A great example of this is to compare last school year to this school year. Night and day! Last year, Chloe’s teachers were convinced that she knew nothing and was not capable of succeeding. They were convinced that she couldn’t read and couldn’t comprehend. They were convinced that Chloe did not belong in the general education classroom. And guess what? Chloe lived right up to their expectations. The result? A terrible year for everyone and a little girl who did exactly what her teachers expected of her, unfortunately.

Compare that to this year’s absolute opposite experience. The teachers and Chloe’s assistant are convinced that she knows it all. They are convinced that she can do and that she can read and that she can understand and that she can succeed. And they work hard at helping Chloe belong in the general education classroom. And guess what? Chloe is living right up to their expectations! This year miraculously (NOT!), Chloe is reading at grade level. Chloe is writing paragraphs. Chloe is succeeding. And the difference truly is the expectations and the heart of the staff of people working with her this year.

The moral of the story? We must be careful not to sell anyone short. We must always assume competency and act accordingly.

And just know that if you ever tell my little girl to jump, expect her to ask in her own way, “How high?”  And you can be sure that she will jump precisely according to your answer ….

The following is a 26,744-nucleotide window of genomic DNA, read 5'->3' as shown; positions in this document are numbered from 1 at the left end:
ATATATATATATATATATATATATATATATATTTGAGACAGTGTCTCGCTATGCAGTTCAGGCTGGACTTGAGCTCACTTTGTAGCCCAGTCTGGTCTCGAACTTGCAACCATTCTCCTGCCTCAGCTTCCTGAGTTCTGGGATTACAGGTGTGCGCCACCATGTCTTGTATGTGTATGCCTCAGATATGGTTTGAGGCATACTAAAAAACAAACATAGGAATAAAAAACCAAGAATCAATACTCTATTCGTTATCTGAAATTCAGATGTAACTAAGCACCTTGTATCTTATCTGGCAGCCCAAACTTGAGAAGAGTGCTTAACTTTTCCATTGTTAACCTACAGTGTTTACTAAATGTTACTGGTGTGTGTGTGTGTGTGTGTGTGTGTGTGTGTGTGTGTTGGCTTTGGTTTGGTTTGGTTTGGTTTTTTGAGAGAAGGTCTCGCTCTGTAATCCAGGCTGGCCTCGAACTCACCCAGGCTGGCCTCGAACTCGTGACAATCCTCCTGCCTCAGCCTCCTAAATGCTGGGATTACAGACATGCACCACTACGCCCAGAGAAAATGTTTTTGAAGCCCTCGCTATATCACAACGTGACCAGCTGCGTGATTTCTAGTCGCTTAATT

Challenged by the Norm

I must admit here that I oftentimes crack myself up with my titles that probably most of you don’t even notice. This title is no exception. I’m thinking it’s pretty clever.

Norm Kunc.

If you’ve never heard of Norman Kunc, you should stop now and google him. You should go to youtube and search his name. You should go to his website. He is so not-the-norm. And I was recently challenged by him as I attended two workshops where he was the presenter.

The day started with a talk at a local library. Norm told part of his story: he was born with cerebral palsy. His family was encouraged to put him in an institution. But his mom chose to take him home. He attended a special school for disabled children until he was in 8th grade at which time he transferred to a regular public school. He went on to graduate from public school. He continued on to graduate from college and later received his Master’s degree. He is married and has children. He owns his own business. He travels internationally as a public speaker. His disability does not prevent his living and enjoying life.

His story is remarkable … inspiring. He challenged us about the all-too-common act of helping others (especially those with a disability) out of benevolence and out of a need and desire to help others. So many times helping other people makes us feel better. Sometimes helping is for us instead of the person we are helping.

Norm presented to us that perhaps the person with a disability doesn’t even want our help — maybe doesn’t need it. Sometimes stepping in to help shows a lack of respect and steals the person’s dignity. Perhaps it would be more of a help to him/her if we just left them alone, gave them space and time to complete the task themselves.

It’s a new way of thinking for me. For so many who attended the workshop.

Norm Kunc was funny, entertaining, challenging.